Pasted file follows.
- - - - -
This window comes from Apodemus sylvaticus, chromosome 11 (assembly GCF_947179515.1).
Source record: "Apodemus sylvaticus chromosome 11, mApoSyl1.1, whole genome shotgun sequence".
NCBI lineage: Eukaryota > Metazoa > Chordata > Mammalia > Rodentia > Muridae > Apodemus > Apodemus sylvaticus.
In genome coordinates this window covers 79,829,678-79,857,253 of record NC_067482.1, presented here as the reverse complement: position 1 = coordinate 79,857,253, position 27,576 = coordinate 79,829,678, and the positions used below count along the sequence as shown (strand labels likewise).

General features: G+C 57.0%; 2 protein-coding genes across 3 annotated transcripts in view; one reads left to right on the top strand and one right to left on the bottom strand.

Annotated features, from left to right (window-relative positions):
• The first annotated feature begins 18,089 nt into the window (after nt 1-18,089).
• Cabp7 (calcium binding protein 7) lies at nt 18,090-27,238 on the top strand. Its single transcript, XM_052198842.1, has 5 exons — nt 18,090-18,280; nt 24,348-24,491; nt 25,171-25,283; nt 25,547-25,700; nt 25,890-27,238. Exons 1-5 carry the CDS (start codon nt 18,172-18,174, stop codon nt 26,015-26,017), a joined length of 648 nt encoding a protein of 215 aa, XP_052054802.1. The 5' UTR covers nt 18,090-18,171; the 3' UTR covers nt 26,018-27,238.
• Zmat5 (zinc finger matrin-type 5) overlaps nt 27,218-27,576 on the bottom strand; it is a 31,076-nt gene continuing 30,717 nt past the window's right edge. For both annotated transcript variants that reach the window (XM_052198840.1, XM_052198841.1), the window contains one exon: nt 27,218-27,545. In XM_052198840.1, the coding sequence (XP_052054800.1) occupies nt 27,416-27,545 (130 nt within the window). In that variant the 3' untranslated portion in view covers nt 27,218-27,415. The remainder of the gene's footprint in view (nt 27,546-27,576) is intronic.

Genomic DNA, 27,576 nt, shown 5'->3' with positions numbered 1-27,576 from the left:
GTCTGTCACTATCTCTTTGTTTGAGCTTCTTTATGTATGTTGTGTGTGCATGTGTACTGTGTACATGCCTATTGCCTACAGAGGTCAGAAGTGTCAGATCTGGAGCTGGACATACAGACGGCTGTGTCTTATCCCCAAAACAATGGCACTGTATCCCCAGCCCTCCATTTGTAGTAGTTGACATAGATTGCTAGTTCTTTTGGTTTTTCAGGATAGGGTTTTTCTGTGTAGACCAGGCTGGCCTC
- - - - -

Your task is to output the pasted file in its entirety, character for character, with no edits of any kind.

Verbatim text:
This window comes from Apodemus sylvaticus, chromosome 11 (assembly GCF_947179515.1).
Source record: "Apodemus sylvaticus chromosome 11, mApoSyl1.1, whole genome shotgun sequence".
NCBI lineage: Eukaryota > Metazoa > Chordata > Mammalia > Rodentia > Muridae > Apodemus > Apodemus sylvaticus.
In genome coordinates this window covers 79,829,678-79,857,253 of record NC_067482.1, presented here as the reverse complement: position 1 = coordinate 79,857,253, position 27,576 = coordinate 79,829,678, and the positions used below count along the sequence as shown (strand labels likewise).

General features: G+C 57.0%; 2 protein-coding genes across 3 annotated transcripts in view; one reads left to right on the top strand and one right to left on the bottom strand.

Annotated features, from left to right (window-relative positions):
• The first annotated feature begins 18,089 nt into the window (after nt 1-18,089).
• Cabp7 (calcium binding protein 7) lies at nt 18,090-27,238 on the top strand. Its single transcript, XM_052198842.1, has 5 exons — nt 18,090-18,280; nt 24,348-24,491; nt 25,171-25,283; nt 25,547-25,700; nt 25,890-27,238. Exons 1-5 carry the CDS (start codon nt 18,172-18,174, stop codon nt 26,015-26,017), a joined length of 648 nt encoding a protein of 215 aa, XP_052054802.1. The 5' UTR covers nt 18,090-18,171; the 3' UTR covers nt 26,018-27,238.
• Zmat5 (zinc finger matrin-type 5) overlaps nt 27,218-27,576 on the bottom strand; it is a 31,076-nt gene continuing 30,717 nt past the window's right edge. For both annotated transcript variants that reach the window (XM_052198840.1, XM_052198841.1), the window contains one exon: nt 27,218-27,545. In XM_052198840.1, the coding sequence (XP_052054800.1) occupies nt 27,416-27,545 (130 nt within the window). In that variant the 3' untranslated portion in view covers nt 27,218-27,415. The remainder of the gene's footprint in view (nt 27,546-27,576) is intronic.

Genomic DNA, 27,576 nt, shown 5'->3' with positions numbered 1-27,576 from the left:
GTCTGTCACTATCTCTTTGTTTGAGCTTCTTTATGTATGTTGTGTGTGCATGTGTACTGTGTACATGCCTATTGCCTACAGAGGTCAGAAGTGTCAGATCTGGAGCTGGACATACAGACGGCTGTGTCTTATCCCCAAAACAATGGCACTGTATCCCCAGCCCTCCATTTGTAGTAGTTGACATAGATTGCTAGTTCTTTTGGTTTTTCAGGATAGGGTTTTTCTGTGTAGACCAGGCTGGCCTC